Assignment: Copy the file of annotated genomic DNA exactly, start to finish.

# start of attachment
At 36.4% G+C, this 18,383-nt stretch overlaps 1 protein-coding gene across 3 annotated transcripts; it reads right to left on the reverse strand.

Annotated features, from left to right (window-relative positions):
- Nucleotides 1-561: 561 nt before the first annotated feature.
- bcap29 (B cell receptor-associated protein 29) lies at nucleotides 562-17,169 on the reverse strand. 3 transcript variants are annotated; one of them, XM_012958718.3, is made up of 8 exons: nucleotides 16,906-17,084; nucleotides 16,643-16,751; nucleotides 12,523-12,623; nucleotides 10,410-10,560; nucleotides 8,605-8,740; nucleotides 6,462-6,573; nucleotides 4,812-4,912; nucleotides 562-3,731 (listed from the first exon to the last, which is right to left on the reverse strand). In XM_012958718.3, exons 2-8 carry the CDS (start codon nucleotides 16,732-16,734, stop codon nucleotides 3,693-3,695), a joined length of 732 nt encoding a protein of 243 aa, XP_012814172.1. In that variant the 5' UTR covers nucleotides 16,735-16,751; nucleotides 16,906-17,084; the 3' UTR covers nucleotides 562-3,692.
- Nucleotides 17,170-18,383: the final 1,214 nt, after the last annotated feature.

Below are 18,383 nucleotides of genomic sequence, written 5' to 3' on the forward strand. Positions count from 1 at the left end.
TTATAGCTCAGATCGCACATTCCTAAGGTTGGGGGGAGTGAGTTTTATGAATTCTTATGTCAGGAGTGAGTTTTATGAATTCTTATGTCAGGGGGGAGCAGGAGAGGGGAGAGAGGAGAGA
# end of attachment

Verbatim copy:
At 36.4% G+C, this 18,383-nt stretch overlaps 1 protein-coding gene across 3 annotated transcripts; it reads right to left on the reverse strand.

Annotated features, from left to right (window-relative positions):
- Nucleotides 1-561: 561 nt before the first annotated feature.
- bcap29 (B cell receptor-associated protein 29) lies at nucleotides 562-17,169 on the reverse strand. 3 transcript variants are annotated; one of them, XM_012958718.3, is made up of 8 exons: nucleotides 16,906-17,084; nucleotides 16,643-16,751; nucleotides 12,523-12,623; nucleotides 10,410-10,560; nucleotides 8,605-8,740; nucleotides 6,462-6,573; nucleotides 4,812-4,912; nucleotides 562-3,731 (listed from the first exon to the last, which is right to left on the reverse strand). In XM_012958718.3, exons 2-8 carry the CDS (start codon nucleotides 16,732-16,734, stop codon nucleotides 3,693-3,695), a joined length of 732 nt encoding a protein of 243 aa, XP_012814172.1. In that variant the 5' UTR covers nucleotides 16,735-16,751; nucleotides 16,906-17,084; the 3' UTR covers nucleotides 562-3,692.
- Nucleotides 17,170-18,383: the final 1,214 nt, after the last annotated feature.

Below are 18,383 nucleotides of genomic sequence, written 5' to 3' on the forward strand. Positions count from 1 at the left end.
TTATAGCTCAGATCGCACATTCCTAAGGTTGGGGGGAGTGAGTTTTATGAATTCTTATGTCAGGAGTGAGTTTTATGAATTCTTATGTCAGGGGGGAGCAGGAGAGGGGAGAGAGGAGAGA